Corporate Venture Capital

The news this morning is that Google is seriously considering entering the venture capital business. They bring a lot to the table for sure.

But as Jessica Vascellaro points out in here WSJ piece (which is what I linked to):

Their [corporations who invest directly in venture deals] track records have been mixed. Corporate
venture-capital arms have been hampered by challenges that traditional
venture-capital businesses don’t face. Venture capitalists invest in
private start-ups at an early stage, usually in hopes of a big payout
if the company is sold or if its stock goes public.

Many start-ups fear that taking corporate money limits
their options and comes with strings that could turn away other
potential investors — such as a right to buy the company at a later
date. Some funds with less competitive compensation have struggled to
retain managers, and corporate venture funds often don’t allow senior
employees to invest personal money in their funds, while other venture
funds typically do.

Corporate venture capitalists’ share of overall
venture-capital dollars invested in U.S. companies fell to 7% in the
first half of 2008 from 8.4% in 2007, according to
PricewaterhouseCoopers and the National Venture Capital Association.
Corporate venture capitalists were involved in roughly 20% of the
venture-capital deals signed during the first half of 2008, compared
with 21% in 2007.

All businesses are about talent and the best talent in the venture industry doesn’t work in large companies and won’t work in large companies. So corporate venture investors start with a big talent handicap and eventually face employee churn in their venture groups.

And to make matters worse, corporate investors don’t really share the profit motive with the entrepreneurs. Let’s say Google (or any other corporate VC) invests in a startup and buys 20% of it for $3mm. Let’s say that startup is a huge success, sells for $1bn and Google (or any corporate VC) makes $200mm on the deal. None of the employees who made that investment get rich. The founders of Google and the CEO of Google don’t get rich (they are already but that’s not my point). The company "gets rich". But Google makes $1.5bn of pre-tax profits every quarter. So this big win generates another 12-13% to the bottom line, but just once. It’s not a recurring gain.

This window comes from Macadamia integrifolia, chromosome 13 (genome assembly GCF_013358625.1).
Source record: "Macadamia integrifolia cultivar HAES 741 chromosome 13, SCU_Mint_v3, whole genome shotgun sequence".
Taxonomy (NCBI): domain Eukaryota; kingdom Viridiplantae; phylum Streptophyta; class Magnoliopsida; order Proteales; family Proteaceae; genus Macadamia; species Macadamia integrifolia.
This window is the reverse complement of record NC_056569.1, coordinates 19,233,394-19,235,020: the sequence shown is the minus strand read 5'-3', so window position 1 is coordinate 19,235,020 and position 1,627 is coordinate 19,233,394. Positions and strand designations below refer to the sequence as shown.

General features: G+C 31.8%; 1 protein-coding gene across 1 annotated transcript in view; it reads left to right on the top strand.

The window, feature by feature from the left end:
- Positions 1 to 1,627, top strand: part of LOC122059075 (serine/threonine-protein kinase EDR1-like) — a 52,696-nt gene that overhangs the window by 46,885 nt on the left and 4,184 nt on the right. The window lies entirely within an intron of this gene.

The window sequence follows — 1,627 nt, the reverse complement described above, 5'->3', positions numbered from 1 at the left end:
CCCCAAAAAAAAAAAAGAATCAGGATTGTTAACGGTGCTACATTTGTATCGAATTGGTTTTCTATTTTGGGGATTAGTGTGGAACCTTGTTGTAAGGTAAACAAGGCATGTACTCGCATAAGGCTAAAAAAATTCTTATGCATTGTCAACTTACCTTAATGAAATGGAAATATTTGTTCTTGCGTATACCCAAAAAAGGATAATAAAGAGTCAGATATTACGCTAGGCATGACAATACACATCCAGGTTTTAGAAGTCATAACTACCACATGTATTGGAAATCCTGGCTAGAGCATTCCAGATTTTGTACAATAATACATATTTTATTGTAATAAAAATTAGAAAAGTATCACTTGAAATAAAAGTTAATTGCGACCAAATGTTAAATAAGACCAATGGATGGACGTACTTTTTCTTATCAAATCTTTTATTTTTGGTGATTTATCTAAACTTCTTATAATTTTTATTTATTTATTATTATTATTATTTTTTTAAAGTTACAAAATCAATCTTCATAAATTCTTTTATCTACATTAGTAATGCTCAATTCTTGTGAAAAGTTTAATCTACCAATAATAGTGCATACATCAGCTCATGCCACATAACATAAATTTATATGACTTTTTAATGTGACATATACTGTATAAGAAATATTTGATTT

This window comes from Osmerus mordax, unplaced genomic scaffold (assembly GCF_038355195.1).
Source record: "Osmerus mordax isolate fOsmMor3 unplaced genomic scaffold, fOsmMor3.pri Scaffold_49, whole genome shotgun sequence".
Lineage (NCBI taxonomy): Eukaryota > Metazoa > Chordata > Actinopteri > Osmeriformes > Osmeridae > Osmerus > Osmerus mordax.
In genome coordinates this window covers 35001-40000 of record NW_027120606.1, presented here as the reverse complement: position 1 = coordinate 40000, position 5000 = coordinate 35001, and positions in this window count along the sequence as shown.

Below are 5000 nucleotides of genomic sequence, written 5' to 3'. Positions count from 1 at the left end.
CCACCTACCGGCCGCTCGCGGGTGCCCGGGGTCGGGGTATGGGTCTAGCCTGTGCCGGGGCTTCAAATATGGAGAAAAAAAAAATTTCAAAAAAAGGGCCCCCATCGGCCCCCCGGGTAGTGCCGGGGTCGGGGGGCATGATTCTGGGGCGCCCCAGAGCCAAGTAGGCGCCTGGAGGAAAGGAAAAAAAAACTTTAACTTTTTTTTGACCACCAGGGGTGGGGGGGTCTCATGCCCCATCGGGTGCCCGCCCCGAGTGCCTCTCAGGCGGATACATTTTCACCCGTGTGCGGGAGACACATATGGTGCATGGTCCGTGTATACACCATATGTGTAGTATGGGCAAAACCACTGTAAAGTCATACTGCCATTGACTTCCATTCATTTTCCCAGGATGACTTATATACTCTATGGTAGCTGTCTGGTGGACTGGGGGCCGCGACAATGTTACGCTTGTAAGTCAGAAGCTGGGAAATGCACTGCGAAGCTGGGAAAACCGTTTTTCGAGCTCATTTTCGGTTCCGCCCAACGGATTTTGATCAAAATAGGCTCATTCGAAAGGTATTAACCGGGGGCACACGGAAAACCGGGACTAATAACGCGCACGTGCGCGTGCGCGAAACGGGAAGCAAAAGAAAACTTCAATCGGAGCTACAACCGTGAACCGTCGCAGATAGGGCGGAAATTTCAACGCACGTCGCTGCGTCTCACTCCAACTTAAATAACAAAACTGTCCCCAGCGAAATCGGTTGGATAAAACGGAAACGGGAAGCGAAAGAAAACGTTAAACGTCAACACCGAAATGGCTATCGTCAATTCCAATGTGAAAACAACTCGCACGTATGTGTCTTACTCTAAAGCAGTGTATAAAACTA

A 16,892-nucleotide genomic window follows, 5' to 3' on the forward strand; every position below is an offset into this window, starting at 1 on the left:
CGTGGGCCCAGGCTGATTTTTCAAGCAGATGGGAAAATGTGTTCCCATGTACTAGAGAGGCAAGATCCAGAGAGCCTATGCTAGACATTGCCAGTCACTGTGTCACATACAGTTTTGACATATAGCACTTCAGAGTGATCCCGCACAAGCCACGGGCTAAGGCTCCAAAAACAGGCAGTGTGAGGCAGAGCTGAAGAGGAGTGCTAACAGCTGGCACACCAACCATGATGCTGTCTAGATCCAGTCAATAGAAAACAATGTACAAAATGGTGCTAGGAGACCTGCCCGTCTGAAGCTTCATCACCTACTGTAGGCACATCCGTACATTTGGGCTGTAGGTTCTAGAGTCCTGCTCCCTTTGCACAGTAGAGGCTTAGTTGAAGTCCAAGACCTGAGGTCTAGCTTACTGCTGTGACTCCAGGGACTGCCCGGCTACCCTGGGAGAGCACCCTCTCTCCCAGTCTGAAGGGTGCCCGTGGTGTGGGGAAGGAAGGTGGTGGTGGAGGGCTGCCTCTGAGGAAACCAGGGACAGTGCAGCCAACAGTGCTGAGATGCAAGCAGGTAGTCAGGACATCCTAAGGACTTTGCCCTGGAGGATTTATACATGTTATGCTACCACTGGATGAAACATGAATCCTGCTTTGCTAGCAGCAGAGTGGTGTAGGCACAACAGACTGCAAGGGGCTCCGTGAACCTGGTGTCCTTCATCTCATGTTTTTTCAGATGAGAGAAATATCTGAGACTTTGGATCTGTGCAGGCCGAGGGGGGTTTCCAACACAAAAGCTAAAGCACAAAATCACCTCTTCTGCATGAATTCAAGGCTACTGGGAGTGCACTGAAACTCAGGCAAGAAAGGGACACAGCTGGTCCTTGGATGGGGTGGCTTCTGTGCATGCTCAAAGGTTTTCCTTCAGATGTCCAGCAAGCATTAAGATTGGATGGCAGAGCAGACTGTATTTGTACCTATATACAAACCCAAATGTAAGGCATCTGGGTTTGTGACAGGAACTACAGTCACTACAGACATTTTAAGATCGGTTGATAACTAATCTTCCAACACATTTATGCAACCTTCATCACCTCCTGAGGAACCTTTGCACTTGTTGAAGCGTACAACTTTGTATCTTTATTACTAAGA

And that’s the big problem with corporate structures for venture investing. One time gains in corporations don’t make anyone rich. Wall Street ignores the gain. The company can’t put the gain into the pocket of its management. So it just doesn’t matter very much.

Corporations have other motives for doing venture capital. But those motives aren’t particularly well aligned with the founders, managers, and financial investors. So there’s always tension in a corporate venture investment and it’s not always healthy.

Please don’t get me wrong. There are corporate investors in many of our portfolio companies. Six of our eighteen active and announced portfolio investments have corporate investors in their capital structures. That’s one in three, well above the 20% number cited in the quote from Jessica’s WSJ piece above. We like working with corporate investors in the right situations and we’d certainly love to work with Google considering all that they bring to the table.

But I do think that venture investing is not the best use of a corporation’s capital and that it is inevitable that it will produce sub-par returns at best and significant losses at worst. And as a Google shareholder, I’d prefer to see them do something else with all that money they are making.

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Comments (Archived):

  1. Chris Dodge

    Fred,I would assume that Google’s interest would be not in ROI on their use of cash, but rather using a VC arm to “incubate” – for lack of a better word – new products and attract entrepreneurial talent.IMO, Google has hit a point in it’s lifetime where is has too many non-core projects/products that end up being a distraction. As many others have said before, they do need to start focusing and showing a bit more discipline. Given their huge quarterly profits, it’s easy to ignore these all of these side-projects that are going nowhere. However, I think the time has come for them to ratchet things down a bit.Having a VC arm would potentially be a way to keep involved in such “blue sky” projects, however distance it a bit from their core operations. Personally, I’d rather see GOOG use their cash in such a manner than keep supporting lots of these tiny distractions and the resource-drain they inflict.That said, I think any startup should think long and hard about what it may mean to have GOOG as an investor and whether there might be any potential conflicts of interests.

  2. Pascal-Emmanuel Gobry